Wednesday, 11 February 2015

Gruntz: Special Ops (Sci Fi Skirmish) - Rules Review

Gruntz are a solid set of platoon level rules with a good unit builder.  They mostly copy+paste Warmachine mechanics, combined with a random card activation.

Special Ops is their Necromunda-style campaign skirmish, using 3-10 specops troopers per side.  A $4 "supplement" to the original Gruntz rules, I was interested to see where they would go with it, especially since they had added "blips" (detection/stealth) and reactive fire (always good!).  The 2x2'map size is a bonus to the spatially-challenged. 

The Shiny
A 20-page PDF with decent production values.  Solid enough, but my first impression was "a bit light on"- I feel I need to be careful not to give away all the rules when reviewing it!

It always amazes me when I realise these models are 15mm not 28s...  Khurasan Miniatures has re-opened for business, so I hear - I'd rate them the #1 purveyors of 15mm goodness...  however their postage is rather steep unless you live in USA
I'm not going to repeat myself here, but think Warmachine's 2d6+stat approach, minus the magic and replacing warjacks with vehicles. IGOUGO is replaced (improved) with random card activation.  There isn't any mechanics here anyway - you need to already own the Gruntz rules use this supplement.

Stealth & Blips
Your models remain as 'blips' (and you get a dummy blip to better sow confusion) which move around, acting like models, until revealed by opponents passing a SKILL test.

Reactive Fire
Any enemy moving in LoS triggers a skill test (with better modifiers if you were on overwatch) of any models which are not suppressed.  Overwatch units can also react more than once.  I like how active models, when they trigger reactive fire, can opt to instantly duck back (and automatically avoid being shot) which stops the reactive fire from being Infinity-lethal but allows troops to cover/pin down areas. 

Most weapons are effectively unlimited-range and range bands (and their modifiers) are handled easily and sensibly.The weapons are a reasonably comprehensive generic selection.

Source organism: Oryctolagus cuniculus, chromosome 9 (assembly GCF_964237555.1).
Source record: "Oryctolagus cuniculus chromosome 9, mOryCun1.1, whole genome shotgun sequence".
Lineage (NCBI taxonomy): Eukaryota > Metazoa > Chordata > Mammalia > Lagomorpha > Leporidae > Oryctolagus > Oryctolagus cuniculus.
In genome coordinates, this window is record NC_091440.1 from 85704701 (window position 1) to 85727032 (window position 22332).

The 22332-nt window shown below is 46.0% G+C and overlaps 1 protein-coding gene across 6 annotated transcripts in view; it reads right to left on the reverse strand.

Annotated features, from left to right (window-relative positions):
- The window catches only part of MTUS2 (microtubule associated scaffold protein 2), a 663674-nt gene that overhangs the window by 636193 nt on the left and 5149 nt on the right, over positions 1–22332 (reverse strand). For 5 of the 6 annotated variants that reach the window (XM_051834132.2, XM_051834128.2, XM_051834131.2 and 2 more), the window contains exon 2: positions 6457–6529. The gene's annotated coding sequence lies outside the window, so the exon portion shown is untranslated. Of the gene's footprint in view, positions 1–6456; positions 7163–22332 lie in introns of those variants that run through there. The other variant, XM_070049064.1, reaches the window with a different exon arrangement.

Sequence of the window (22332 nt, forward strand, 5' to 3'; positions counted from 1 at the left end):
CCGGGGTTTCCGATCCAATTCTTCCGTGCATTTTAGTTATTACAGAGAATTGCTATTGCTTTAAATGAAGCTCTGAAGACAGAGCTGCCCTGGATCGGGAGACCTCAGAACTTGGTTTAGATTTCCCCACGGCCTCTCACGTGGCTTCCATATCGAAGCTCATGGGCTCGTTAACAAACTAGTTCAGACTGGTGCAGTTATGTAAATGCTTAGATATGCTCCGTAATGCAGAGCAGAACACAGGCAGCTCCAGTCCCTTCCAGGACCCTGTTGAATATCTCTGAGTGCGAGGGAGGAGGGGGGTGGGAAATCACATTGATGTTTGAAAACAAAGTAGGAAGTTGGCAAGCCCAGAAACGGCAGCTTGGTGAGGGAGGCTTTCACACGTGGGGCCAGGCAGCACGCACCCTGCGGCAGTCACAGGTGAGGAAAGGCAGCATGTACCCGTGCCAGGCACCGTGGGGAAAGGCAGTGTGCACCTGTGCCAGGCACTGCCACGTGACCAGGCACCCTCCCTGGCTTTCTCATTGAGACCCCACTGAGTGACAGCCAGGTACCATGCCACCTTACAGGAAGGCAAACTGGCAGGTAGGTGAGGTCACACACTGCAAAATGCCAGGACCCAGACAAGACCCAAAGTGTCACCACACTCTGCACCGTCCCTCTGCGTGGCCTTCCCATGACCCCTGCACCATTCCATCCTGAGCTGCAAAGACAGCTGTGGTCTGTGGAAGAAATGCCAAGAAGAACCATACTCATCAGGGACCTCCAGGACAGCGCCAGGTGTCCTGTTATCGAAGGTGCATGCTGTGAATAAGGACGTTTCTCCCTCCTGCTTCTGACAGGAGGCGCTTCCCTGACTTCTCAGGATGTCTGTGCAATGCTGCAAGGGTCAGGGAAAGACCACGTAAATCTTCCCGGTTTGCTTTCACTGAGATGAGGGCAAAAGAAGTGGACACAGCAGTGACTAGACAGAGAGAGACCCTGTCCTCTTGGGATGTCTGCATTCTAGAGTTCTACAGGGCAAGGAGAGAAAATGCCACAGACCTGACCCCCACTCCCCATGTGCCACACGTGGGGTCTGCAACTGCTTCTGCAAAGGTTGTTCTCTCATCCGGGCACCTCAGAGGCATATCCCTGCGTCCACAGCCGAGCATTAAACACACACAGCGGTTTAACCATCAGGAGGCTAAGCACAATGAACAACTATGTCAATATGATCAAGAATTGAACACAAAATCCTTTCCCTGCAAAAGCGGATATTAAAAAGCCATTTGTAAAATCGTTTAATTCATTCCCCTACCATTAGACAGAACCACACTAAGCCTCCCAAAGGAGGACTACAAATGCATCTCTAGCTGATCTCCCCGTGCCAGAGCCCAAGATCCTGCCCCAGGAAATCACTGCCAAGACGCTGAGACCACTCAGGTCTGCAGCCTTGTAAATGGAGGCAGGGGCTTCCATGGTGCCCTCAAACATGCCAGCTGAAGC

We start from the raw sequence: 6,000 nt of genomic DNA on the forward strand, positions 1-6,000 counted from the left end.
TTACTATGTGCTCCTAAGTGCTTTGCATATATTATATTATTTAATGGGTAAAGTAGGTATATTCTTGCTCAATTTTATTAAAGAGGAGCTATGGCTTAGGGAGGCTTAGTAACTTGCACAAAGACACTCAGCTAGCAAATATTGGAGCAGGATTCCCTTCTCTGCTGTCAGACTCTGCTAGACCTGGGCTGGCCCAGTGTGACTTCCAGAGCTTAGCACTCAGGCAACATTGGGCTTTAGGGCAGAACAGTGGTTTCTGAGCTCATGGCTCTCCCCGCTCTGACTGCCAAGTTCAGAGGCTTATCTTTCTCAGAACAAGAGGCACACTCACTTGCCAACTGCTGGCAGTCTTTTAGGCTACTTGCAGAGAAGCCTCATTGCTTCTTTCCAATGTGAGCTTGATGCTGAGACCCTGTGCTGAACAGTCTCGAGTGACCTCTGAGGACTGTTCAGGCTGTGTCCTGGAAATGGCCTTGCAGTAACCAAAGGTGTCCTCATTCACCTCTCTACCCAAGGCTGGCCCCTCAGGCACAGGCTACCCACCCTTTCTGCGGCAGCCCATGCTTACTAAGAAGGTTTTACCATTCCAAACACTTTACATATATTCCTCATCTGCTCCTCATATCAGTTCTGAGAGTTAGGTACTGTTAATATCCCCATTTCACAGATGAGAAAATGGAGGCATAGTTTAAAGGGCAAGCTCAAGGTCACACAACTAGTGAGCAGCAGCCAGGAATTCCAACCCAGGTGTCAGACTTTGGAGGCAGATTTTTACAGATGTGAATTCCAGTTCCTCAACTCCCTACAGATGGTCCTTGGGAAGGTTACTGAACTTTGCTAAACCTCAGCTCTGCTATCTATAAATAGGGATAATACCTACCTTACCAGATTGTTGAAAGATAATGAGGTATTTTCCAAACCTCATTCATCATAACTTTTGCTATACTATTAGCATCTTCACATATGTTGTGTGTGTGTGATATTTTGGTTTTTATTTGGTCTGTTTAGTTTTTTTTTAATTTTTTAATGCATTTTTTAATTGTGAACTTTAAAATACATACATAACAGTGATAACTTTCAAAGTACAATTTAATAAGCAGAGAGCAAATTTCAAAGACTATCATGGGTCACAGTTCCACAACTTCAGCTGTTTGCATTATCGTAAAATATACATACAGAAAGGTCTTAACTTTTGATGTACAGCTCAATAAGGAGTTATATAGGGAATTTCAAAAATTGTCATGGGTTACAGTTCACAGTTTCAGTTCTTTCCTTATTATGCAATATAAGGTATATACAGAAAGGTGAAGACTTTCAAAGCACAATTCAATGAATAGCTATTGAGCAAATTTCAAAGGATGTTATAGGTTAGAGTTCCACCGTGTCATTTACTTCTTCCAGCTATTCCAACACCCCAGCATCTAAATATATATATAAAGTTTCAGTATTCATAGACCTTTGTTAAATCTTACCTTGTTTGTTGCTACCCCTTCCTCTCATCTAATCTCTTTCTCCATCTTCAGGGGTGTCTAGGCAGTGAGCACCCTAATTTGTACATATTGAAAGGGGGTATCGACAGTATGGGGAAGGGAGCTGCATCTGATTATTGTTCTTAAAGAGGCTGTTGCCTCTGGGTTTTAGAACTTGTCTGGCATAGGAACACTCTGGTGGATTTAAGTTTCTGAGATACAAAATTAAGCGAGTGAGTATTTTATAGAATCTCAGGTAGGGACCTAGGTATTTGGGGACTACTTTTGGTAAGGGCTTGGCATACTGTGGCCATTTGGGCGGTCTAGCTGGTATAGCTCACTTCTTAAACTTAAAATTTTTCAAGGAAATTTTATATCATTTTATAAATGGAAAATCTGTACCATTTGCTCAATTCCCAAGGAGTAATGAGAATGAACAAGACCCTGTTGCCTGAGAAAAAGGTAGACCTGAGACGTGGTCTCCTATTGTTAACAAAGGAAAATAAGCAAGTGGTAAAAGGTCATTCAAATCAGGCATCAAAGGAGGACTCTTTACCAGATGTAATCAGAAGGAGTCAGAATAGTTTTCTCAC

Hackers can buff/debuff shooting, defence and movement and either reveal or conceal units.  This is done as an opposed roll with enemy units and adds a nice layer without being complicated. Hacking devices come in 3 levels of power and can be customised to work better at buffing, debuffing, anti-vehicle or counter-hacking.  Good. Solid depth without getting confusing.

Army Builder
This was the main reason I'd recommend Gruntz, and "Spec Ops" also has a unit builder.  There are 12 special rules (most of which are recycled from Gruntz) and the usual stats (Shoot, Guard, Skill, Assault, Soak, Mental). Most models have 4 wounds. (I'm not a fan of tracking wounds aka hitpoints, but I guess it's OK if you're only using a handful of models).  

There are 8 team archetypes who have 1-2 shared special rules which is quite restrained but adds flavour. I.e. the space ninjas might get "stealth" and a religious group "fanatics." There are also a range of weapons from SMG, to SAW to shotgun - each comes in improvised, projectile, laser and plasma versions.  Equipment is likewise kept minimalist (compared to say Infinity or Necromunda) with half a dozen basic things like suppressors and medkits.  It's more at the complexity level of LOTR's Battle Companies campaign rules.   I like how there is an example of how to build a team.